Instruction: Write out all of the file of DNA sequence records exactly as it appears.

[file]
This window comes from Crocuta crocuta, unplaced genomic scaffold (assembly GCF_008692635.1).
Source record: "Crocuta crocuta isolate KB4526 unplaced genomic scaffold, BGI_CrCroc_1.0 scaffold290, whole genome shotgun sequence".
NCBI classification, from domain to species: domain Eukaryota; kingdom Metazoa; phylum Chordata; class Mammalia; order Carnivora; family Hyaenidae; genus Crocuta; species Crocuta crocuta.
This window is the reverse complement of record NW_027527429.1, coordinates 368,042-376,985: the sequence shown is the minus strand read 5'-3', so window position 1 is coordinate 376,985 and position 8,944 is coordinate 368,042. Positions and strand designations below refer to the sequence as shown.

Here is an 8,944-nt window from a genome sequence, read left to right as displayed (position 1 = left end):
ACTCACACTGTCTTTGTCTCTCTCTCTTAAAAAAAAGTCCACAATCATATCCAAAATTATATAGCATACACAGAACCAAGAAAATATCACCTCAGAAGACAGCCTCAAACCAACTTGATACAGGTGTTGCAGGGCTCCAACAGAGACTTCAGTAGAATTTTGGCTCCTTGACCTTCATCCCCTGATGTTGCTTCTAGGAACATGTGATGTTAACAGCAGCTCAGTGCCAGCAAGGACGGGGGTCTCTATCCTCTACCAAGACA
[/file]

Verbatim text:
This window comes from Crocuta crocuta, unplaced genomic scaffold (assembly GCF_008692635.1).
Source record: "Crocuta crocuta isolate KB4526 unplaced genomic scaffold, BGI_CrCroc_1.0 scaffold290, whole genome shotgun sequence".
NCBI classification, from domain to species: domain Eukaryota; kingdom Metazoa; phylum Chordata; class Mammalia; order Carnivora; family Hyaenidae; genus Crocuta; species Crocuta crocuta.
This window is the reverse complement of record NW_027527429.1, coordinates 368,042-376,985: the sequence shown is the minus strand read 5'-3', so window position 1 is coordinate 376,985 and position 8,944 is coordinate 368,042. Positions and strand designations below refer to the sequence as shown.

Here is an 8,944-nt window from a genome sequence, read left to right as displayed (position 1 = left end):
ACTCACACTGTCTTTGTCTCTCTCTCTTAAAAAAAAGTCCACAATCATATCCAAAATTATATAGCATACACAGAACCAAGAAAATATCACCTCAGAAGACAGCCTCAAACCAACTTGATACAGGTGTTGCAGGGCTCCAACAGAGACTTCAGTAGAATTTTGGCTCCTTGACCTTCATCCCCTGATGTTGCTTCTAGGAACATGTGATGTTAACAGCAGCTCAGTGCCAGCAAGGACGGGGGTCTCTATCCTCTACCAAGACA